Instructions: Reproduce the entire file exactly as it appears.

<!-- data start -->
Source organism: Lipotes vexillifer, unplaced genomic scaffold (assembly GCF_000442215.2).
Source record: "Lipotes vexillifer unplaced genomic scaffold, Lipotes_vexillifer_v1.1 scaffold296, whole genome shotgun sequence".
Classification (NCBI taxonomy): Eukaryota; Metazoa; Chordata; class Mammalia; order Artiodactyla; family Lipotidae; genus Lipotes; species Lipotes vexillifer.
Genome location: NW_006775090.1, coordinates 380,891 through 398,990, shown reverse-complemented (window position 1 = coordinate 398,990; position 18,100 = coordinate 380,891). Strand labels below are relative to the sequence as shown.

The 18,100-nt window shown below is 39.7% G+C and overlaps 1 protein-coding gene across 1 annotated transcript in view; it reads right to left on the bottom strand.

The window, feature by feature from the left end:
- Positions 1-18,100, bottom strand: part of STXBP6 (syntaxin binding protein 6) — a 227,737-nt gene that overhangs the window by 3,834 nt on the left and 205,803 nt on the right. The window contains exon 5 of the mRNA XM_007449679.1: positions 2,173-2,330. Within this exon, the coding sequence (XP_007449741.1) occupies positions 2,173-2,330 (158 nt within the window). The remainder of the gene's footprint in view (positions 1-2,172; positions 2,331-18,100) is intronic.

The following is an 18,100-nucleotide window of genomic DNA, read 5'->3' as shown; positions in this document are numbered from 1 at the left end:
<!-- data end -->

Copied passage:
Source organism: Lipotes vexillifer, unplaced genomic scaffold (assembly GCF_000442215.2).
Source record: "Lipotes vexillifer unplaced genomic scaffold, Lipotes_vexillifer_v1.1 scaffold296, whole genome shotgun sequence".
Classification (NCBI taxonomy): Eukaryota; Metazoa; Chordata; class Mammalia; order Artiodactyla; family Lipotidae; genus Lipotes; species Lipotes vexillifer.
Genome location: NW_006775090.1, coordinates 380,891 through 398,990, shown reverse-complemented (window position 1 = coordinate 398,990; position 18,100 = coordinate 380,891). Strand labels below are relative to the sequence as shown.

The 18,100-nt window shown below is 39.7% G+C and overlaps 1 protein-coding gene across 1 annotated transcript in view; it reads right to left on the bottom strand.

The window, feature by feature from the left end:
- Positions 1-18,100, bottom strand: part of STXBP6 (syntaxin binding protein 6) — a 227,737-nt gene that overhangs the window by 3,834 nt on the left and 205,803 nt on the right. The window contains exon 5 of the mRNA XM_007449679.1: positions 2,173-2,330. Within this exon, the coding sequence (XP_007449741.1) occupies positions 2,173-2,330 (158 nt within the window). The remainder of the gene's footprint in view (positions 1-2,172; positions 2,331-18,100) is intronic.

The following is an 18,100-nucleotide window of genomic DNA, read 5'->3' as shown; positions in this document are numbered from 1 at the left end: